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In the age of communities, how important is our nonprofit brand?

May 29, 2013 2 comments

What does your nonprofit stand for? What (and who) does it represent? Now, more than ever before, our brand is vitally important. More time needs to be spent making sure it is clear. Our constituents are connected when our brand is clear. The values we share, the personal believes that we hold in common, the life experiences that are combined with personal and professional objectives are creating a need for personal engagement with our mission.

Is it about apathy? Is it about empathy? It isn’t either/or. We have to align with constituents in order for them to be passionate about us. We have to go beyond being constituent-centric. Notice I didn’t say our constituents need to align with us. This isn’t about us. It is about what our constituents love and can connect to in terms of our mission.

The best way to think about it is to think of community. That can mean a group of people living in the same place or it can mean having some characteristics in common. As nonprofits, we need to understand communities. We need to know why our constituents align with our community or they don’t. In most nonprofits, there isn’t a single view of the constituent because we are in siloes. And so we slice up the constituent by department and by desired result. Are they a donor? Have they given recently? Did they renew this year?

Or … are they an advocate? Did they respond to our last alert?

The list goes on. We wish it wasn’t true but while nonprofits truly value collaboration we typically aren’t measured by collaboration results. One way to think about it is if you are in the Advocacy department, do you have performance standards for the number of advocates who are also donors?

The traditional opportunity funnel is no longer working with the connected constituent. What is happening with the connected constituent is very dynamic and can feel like it is spinning out of control to you as a leader. We will need to adapt our mission, vision and models to react faster. Speed is paramount to the digital nonprofit.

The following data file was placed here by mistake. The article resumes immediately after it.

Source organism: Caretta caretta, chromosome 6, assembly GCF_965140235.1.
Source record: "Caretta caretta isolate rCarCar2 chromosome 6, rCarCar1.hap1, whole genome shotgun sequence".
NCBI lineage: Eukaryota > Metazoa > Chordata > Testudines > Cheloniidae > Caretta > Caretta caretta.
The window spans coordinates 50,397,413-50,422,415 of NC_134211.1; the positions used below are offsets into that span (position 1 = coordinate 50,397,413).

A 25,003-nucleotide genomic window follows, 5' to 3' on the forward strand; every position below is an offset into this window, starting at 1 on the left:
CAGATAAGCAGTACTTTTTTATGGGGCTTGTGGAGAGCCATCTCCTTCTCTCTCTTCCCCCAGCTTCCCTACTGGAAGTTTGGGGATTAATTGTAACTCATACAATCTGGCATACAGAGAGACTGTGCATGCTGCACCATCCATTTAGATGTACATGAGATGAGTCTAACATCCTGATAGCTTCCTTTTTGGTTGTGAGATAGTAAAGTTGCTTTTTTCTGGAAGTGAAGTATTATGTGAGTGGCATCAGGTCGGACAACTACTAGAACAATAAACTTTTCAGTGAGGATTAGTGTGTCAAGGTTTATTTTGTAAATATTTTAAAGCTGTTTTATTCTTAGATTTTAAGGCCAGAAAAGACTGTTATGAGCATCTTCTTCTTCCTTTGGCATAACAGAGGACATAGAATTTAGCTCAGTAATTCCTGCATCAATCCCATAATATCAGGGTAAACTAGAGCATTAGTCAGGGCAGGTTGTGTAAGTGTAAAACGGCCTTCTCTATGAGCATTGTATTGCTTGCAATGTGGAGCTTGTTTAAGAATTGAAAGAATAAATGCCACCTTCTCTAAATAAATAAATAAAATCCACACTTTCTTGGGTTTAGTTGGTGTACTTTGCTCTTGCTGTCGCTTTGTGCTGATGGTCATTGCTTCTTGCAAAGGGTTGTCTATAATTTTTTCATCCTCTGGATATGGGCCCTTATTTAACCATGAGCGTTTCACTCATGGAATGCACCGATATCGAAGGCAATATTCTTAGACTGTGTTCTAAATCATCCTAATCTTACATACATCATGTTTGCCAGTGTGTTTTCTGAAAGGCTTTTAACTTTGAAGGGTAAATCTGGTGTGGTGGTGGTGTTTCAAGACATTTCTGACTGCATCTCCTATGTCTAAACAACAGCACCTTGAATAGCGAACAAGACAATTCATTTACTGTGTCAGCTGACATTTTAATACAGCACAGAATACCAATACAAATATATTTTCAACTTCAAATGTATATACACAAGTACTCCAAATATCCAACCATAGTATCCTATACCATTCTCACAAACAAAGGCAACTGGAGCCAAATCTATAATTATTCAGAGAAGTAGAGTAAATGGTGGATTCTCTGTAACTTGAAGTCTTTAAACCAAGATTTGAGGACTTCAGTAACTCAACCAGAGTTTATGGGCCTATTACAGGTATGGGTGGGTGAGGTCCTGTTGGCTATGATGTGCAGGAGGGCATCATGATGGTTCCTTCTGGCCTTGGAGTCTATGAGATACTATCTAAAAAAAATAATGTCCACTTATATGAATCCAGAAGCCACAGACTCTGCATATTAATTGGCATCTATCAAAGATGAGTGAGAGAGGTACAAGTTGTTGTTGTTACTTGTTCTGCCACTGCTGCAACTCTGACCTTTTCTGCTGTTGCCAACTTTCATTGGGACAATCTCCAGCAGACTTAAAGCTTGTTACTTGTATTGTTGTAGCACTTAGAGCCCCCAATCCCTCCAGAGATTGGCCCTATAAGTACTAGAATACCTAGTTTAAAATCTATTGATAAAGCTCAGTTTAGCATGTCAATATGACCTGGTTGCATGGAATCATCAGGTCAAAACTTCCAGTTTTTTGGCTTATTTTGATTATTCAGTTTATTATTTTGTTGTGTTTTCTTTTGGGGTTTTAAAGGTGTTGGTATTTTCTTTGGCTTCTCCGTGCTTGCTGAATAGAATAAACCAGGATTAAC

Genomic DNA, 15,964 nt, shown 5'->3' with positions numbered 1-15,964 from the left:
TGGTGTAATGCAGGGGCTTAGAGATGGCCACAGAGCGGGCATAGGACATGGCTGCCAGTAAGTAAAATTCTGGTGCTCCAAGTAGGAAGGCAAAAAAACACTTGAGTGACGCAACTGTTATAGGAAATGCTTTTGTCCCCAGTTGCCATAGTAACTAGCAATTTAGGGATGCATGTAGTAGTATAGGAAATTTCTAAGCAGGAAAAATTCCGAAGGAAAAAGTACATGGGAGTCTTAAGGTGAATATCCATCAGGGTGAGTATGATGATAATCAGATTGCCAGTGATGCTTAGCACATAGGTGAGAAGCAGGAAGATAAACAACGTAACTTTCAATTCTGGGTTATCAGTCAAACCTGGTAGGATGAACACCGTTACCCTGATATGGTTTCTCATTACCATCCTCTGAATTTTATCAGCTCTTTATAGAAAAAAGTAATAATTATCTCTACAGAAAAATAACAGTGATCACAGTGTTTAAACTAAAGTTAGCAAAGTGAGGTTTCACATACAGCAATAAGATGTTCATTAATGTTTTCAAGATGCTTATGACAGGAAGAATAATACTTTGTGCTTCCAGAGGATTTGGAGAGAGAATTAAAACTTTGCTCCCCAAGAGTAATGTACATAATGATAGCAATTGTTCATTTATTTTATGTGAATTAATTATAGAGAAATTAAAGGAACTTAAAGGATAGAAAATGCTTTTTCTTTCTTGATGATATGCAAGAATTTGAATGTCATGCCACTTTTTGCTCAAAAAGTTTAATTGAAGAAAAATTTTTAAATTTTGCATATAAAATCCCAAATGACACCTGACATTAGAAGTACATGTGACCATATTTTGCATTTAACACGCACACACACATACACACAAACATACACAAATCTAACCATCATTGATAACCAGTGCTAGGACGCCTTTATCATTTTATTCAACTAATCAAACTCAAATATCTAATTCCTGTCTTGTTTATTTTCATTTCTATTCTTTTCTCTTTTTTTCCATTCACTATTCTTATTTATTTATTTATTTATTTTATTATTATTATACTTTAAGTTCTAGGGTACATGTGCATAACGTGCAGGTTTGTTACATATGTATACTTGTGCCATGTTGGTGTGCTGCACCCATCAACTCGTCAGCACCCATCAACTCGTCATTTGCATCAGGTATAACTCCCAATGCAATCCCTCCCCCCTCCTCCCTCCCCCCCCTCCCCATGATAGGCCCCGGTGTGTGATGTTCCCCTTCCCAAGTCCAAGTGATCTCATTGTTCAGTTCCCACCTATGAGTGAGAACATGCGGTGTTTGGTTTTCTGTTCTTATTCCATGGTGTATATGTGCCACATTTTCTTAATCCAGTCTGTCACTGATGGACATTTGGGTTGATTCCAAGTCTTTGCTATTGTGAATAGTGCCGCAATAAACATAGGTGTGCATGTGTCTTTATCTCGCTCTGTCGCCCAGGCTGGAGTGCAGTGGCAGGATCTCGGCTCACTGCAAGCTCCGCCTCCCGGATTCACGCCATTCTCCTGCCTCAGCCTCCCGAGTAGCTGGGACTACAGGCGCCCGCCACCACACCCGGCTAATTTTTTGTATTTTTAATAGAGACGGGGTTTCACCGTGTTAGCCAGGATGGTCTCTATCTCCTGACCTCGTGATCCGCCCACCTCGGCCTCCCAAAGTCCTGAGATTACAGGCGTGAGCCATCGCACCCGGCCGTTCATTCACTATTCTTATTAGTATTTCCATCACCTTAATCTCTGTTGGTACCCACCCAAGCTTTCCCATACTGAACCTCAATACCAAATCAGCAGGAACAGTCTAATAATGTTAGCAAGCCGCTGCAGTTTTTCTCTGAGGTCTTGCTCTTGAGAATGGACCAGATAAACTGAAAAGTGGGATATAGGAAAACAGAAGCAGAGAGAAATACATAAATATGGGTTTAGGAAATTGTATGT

There really can’t be a “top-down” movement to create a singular experience for the constituent. When you dissect the nature of a transactional relationship, there is never to be found a unified experience. Movements don’t create unity.

We have to change our minds.

In deciding to be intentional and design a better experience, we need to dig deeper and understand more about community. A simple example is Twitter. What are #hashtags if not a simple way to create a community around a topic? And it works.

Now community is much more than that. It is about doing something that matters and being a part of it. Why has the revenue of Habitat for Humanity exploded at a time when other nonprofits are in decline? Formed in 1976, the last revenue totals I saw placed them at $1.491 billion in total revenue. My niece can tell you about her experience. She gives her time and money to make a difference. And she does. That is what she wants to do. Habitat for Humanity simple aligns itself with that passionate desire she has.

So let’s think intentionally and design it from start to finish. To build a community starts with the passion of the constituent and then our nonprofit vision aligns with that passion. That is unified with our mission. It comes to life with our brand commitment. We must then define the experience we want people to have with our brand (the embodiment of their passion and our vision / mission). We then must align that experience with everything we do.  From development to marketing to advocacy to events, it must fill everything we design. It must be on the whiteboards in our conference rooms. It must be aspirational. It has to be something worthy of the communities we are building. Our constituents have to feel at their core that they personally and the entire world can’t live without our nonprofit.

The “old world” of branding has moved on. It isn’t about the jingle or tagline anymore. Today we have to build an identity, a persona, the essence of a feeling, a promise and most important, deliver on all those things. This is the new world of branding. And, thanks to technology and the deeper connections it can facilitate, it can happen.